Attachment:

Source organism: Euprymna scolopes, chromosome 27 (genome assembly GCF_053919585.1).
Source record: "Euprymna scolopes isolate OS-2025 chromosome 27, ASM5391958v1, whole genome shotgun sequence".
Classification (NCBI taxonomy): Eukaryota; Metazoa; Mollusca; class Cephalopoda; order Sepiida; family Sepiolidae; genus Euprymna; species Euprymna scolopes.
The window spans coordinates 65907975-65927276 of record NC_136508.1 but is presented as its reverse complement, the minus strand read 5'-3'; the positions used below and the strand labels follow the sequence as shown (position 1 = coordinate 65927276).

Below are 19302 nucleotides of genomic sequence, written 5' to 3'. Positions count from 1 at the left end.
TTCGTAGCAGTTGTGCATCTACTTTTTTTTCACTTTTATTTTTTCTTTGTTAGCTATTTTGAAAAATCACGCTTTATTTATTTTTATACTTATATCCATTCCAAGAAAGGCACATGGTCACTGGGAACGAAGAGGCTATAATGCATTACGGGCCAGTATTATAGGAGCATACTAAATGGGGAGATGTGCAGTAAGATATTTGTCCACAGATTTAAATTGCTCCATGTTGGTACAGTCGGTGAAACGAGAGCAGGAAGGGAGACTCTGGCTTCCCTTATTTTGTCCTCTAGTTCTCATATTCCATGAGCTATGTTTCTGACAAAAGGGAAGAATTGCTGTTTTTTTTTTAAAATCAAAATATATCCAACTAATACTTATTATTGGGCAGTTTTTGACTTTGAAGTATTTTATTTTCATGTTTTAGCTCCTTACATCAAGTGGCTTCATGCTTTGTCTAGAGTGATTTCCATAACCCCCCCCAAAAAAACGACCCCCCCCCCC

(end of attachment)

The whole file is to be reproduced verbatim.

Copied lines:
Source organism: Euprymna scolopes, chromosome 27 (genome assembly GCF_053919585.1).
Source record: "Euprymna scolopes isolate OS-2025 chromosome 27, ASM5391958v1, whole genome shotgun sequence".
Classification (NCBI taxonomy): Eukaryota; Metazoa; Mollusca; class Cephalopoda; order Sepiida; family Sepiolidae; genus Euprymna; species Euprymna scolopes.
The window spans coordinates 65907975-65927276 of record NC_136508.1 but is presented as its reverse complement, the minus strand read 5'-3'; the positions used below and the strand labels follow the sequence as shown (position 1 = coordinate 65927276).

Below are 19302 nucleotides of genomic sequence, written 5' to 3'. Positions count from 1 at the left end.
TTCGTAGCAGTTGTGCATCTACTTTTTTTTCACTTTTATTTTTTCTTTGTTAGCTATTTTGAAAAATCACGCTTTATTTATTTTTATACTTATATCCATTCCAAGAAAGGCACATGGTCACTGGGAACGAAGAGGCTATAATGCATTACGGGCCAGTATTATAGGAGCATACTAAATGGGGAGATGTGCAGTAAGATATTTGTCCACAGATTTAAATTGCTCCATGTTGGTACAGTCGGTGAAACGAGAGCAGGAAGGGAGACTCTGGCTTCCCTTATTTTGTCCTCTAGTTCTCATATTCCATGAGCTATGTTTCTGACAAAAGGGAAGAATTGCTGTTTTTTTTTTAAAATCAAAATATATCCAACTAATACTTATTATTGGGCAGTTTTTGACTTTGAAGTATTTTATTTTCATGTTTTAGCTCCTTACATCAAGTGGCTTCATGCTTTGTCTAGAGTGATTTCCATAACCCCCCCCAAAAAAACGACCCCCCCCCCC